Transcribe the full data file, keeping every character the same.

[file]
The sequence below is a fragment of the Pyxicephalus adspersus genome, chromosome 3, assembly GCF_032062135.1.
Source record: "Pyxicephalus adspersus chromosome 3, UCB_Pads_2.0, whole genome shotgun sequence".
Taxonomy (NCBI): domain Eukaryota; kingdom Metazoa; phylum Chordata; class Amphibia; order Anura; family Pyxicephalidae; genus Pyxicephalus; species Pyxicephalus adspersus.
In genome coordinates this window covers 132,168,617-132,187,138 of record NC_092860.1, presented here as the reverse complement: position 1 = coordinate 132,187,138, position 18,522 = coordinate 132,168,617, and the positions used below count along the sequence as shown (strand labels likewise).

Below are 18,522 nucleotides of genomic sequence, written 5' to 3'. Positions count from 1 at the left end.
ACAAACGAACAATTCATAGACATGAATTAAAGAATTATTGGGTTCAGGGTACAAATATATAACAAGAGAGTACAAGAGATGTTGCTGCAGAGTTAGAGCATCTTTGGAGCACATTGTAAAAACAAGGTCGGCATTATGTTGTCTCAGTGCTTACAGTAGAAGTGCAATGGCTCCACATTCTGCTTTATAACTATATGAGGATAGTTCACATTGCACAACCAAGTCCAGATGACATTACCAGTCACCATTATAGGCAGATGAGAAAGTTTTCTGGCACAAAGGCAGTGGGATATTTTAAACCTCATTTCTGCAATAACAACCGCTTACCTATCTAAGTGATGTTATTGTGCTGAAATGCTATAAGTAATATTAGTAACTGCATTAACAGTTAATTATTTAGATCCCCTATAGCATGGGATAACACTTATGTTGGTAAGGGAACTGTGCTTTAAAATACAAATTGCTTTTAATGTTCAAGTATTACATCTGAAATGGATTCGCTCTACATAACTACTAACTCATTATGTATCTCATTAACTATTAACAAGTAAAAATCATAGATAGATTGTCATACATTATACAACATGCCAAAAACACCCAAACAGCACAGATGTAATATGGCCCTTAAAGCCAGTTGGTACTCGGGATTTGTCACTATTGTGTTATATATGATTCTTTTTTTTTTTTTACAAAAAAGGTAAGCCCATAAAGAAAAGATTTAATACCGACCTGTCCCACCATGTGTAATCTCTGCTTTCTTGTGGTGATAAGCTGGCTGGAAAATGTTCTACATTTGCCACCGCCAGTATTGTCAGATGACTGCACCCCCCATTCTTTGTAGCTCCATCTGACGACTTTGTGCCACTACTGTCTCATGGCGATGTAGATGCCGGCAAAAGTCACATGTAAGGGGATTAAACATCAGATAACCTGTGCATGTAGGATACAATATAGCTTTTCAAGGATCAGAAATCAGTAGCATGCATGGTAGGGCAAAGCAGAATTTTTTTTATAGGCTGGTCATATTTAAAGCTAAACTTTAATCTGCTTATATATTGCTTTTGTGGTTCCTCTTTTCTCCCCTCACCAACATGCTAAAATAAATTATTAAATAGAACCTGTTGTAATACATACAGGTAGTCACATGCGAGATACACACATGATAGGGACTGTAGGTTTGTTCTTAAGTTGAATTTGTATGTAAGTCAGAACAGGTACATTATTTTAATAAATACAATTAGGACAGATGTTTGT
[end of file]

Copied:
The sequence below is a fragment of the Pyxicephalus adspersus genome, chromosome 3, assembly GCF_032062135.1.
Source record: "Pyxicephalus adspersus chromosome 3, UCB_Pads_2.0, whole genome shotgun sequence".
Taxonomy (NCBI): domain Eukaryota; kingdom Metazoa; phylum Chordata; class Amphibia; order Anura; family Pyxicephalidae; genus Pyxicephalus; species Pyxicephalus adspersus.
In genome coordinates this window covers 132,168,617-132,187,138 of record NC_092860.1, presented here as the reverse complement: position 1 = coordinate 132,187,138, position 18,522 = coordinate 132,168,617, and the positions used below count along the sequence as shown (strand labels likewise).

Below are 18,522 nucleotides of genomic sequence, written 5' to 3'. Positions count from 1 at the left end.
ACAAACGAACAATTCATAGACATGAATTAAAGAATTATTGGGTTCAGGGTACAAATATATAACAAGAGAGTACAAGAGATGTTGCTGCAGAGTTAGAGCATCTTTGGAGCACATTGTAAAAACAAGGTCGGCATTATGTTGTCTCAGTGCTTACAGTAGAAGTGCAATGGCTCCACATTCTGCTTTATAACTATATGAGGATAGTTCACATTGCACAACCAAGTCCAGATGACATTACCAGTCACCATTATAGGCAGATGAGAAAGTTTTCTGGCACAAAGGCAGTGGGATATTTTAAACCTCATTTCTGCAATAACAACCGCTTACCTATCTAAGTGATGTTATTGTGCTGAAATGCTATAAGTAATATTAGTAACTGCATTAACAGTTAATTATTTAGATCCCCTATAGCATGGGATAACACTTATGTTGGTAAGGGAACTGTGCTTTAAAATACAAATTGCTTTTAATGTTCAAGTATTACATCTGAAATGGATTCGCTCTACATAACTACTAACTCATTATGTATCTCATTAACTATTAACAAGTAAAAATCATAGATAGATTGTCATACATTATACAACATGCCAAAAACACCCAAACAGCACAGATGTAATATGGCCCTTAAAGCCAGTTGGTACTCGGGATTTGTCACTATTGTGTTATATATGATTCTTTTTTTTTTTTTACAAAAAAGGTAAGCCCATAAAGAAAAGATTTAATACCGACCTGTCCCACCATGTGTAATCTCTGCTTTCTTGTGGTGATAAGCTGGCTGGAAAATGTTCTACATTTGCCACCGCCAGTATTGTCAGATGACTGCACCCCCCATTCTTTGTAGCTCCATCTGACGACTTTGTGCCACTACTGTCTCATGGCGATGTAGATGCCGGCAAAAGTCACATGTAAGGGGATTAAACATCAGATAACCTGTGCATGTAGGATACAATATAGCTTTTCAAGGATCAGAAATCAGTAGCATGCATGGTAGGGCAAAGCAGAATTTTTTTTATAGGCTGGTCATATTTAAAGCTAAACTTTAATCTGCTTATATATTGCTTTTGTGGTTCCTCTTTTCTCCCCTCACCAACATGCTAAAATAAATTATTAAATAGAACCTGTTGTAATACATACAGGTAGTCACATGCGAGATACACACATGATAGGGACTGTAGGTTTGTTCTTAAGTTGAATTTGTATGTAAGTCAGAACAGGTACATTATTTTAATAAATACAATTAGGACAGATGTTTGT